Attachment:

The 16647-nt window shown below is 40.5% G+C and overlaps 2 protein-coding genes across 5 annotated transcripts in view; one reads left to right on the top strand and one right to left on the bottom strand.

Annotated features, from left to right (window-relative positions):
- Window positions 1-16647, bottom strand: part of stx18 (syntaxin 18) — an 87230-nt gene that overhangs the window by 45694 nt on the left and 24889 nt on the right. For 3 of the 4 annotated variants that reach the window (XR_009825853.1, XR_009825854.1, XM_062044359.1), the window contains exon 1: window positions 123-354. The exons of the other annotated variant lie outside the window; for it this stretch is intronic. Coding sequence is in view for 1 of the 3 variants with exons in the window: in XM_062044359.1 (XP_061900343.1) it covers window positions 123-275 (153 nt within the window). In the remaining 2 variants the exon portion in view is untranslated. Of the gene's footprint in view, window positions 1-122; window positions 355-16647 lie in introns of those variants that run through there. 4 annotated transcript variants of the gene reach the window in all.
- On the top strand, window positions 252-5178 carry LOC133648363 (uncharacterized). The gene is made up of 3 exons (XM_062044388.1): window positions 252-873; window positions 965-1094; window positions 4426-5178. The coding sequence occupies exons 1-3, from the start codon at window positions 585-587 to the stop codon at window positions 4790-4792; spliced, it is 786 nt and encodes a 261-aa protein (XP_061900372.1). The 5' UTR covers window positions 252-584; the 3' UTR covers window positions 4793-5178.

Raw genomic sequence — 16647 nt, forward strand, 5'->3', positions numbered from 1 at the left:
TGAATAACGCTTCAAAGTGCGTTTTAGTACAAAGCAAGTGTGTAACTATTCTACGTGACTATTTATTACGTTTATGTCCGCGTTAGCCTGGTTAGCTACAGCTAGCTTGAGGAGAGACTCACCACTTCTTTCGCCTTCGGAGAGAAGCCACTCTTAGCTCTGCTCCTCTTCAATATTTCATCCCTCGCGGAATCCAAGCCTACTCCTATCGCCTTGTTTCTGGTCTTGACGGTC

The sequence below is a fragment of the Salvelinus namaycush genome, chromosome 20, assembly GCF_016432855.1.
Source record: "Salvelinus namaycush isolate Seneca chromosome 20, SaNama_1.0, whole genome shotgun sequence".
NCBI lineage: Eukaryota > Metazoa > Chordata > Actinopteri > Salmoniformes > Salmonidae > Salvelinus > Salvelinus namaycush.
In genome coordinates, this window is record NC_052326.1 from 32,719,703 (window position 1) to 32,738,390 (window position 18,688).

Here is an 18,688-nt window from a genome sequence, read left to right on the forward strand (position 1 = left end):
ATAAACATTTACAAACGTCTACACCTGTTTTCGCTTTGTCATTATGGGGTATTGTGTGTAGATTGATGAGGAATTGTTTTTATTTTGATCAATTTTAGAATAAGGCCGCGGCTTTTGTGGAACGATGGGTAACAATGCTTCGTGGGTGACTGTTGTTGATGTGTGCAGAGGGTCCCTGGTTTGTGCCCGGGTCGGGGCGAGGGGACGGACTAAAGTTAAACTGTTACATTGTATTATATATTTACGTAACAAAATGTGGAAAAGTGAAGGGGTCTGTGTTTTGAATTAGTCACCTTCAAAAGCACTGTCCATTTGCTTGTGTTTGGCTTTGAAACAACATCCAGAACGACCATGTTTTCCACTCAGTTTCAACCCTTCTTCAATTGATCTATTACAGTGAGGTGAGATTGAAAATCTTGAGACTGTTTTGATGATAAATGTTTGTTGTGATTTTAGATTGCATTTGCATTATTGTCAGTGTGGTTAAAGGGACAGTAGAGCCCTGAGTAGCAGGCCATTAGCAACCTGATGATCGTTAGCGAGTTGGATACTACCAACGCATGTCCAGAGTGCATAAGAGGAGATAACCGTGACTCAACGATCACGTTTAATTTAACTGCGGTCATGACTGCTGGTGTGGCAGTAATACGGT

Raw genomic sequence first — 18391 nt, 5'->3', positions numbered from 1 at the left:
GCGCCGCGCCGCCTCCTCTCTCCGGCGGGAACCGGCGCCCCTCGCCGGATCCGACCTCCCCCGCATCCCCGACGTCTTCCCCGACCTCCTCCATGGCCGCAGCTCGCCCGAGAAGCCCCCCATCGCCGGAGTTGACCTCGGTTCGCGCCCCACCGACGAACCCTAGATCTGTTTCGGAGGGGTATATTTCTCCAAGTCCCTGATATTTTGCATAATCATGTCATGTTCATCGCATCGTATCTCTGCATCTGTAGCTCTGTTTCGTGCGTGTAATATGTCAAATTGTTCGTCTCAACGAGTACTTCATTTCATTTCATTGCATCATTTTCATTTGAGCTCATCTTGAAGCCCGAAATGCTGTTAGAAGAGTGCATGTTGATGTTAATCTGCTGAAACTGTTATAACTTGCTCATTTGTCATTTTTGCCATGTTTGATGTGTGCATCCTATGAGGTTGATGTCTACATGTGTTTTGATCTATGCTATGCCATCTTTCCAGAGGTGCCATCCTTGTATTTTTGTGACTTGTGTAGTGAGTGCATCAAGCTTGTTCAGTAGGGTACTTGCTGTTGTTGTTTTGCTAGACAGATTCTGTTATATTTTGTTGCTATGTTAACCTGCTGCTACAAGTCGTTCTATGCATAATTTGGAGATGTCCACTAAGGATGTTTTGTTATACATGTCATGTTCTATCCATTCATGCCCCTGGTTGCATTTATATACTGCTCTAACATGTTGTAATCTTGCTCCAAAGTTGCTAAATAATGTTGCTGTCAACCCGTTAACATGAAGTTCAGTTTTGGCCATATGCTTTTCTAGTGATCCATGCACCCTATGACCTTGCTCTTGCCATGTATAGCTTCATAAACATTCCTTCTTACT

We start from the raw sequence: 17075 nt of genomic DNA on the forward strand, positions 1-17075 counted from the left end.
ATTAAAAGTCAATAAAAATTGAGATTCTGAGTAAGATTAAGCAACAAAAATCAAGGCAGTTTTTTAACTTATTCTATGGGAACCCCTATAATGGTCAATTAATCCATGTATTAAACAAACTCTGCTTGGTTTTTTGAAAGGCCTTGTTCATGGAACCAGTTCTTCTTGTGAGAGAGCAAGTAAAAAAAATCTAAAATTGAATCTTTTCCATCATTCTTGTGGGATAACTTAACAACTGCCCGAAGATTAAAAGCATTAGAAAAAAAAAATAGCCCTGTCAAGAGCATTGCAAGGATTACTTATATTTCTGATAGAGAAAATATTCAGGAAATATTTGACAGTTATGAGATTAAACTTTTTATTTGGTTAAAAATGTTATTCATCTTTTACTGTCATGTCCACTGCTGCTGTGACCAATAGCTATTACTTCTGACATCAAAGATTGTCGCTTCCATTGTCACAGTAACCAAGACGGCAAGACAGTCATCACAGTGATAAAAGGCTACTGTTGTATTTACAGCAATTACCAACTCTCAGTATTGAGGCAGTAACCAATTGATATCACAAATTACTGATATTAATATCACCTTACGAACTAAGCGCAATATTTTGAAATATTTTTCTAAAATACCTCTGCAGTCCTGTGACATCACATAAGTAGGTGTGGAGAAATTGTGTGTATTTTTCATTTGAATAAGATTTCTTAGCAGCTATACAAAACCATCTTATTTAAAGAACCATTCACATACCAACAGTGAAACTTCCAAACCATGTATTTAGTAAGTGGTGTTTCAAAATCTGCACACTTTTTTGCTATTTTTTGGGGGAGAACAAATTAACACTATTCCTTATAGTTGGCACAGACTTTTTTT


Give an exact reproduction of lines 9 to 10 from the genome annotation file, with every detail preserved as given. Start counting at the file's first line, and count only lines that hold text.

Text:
NCBI lineage: Eukaryota > Metazoa > Chordata > Actinopteri > Salmoniformes > Salmonidae > Salvelinus > Salvelinus namaycush.
In genome coordinates, this window is record NC_052326.1 from 32,719,703 (window position 1) to 32,738,390 (window position 18,688).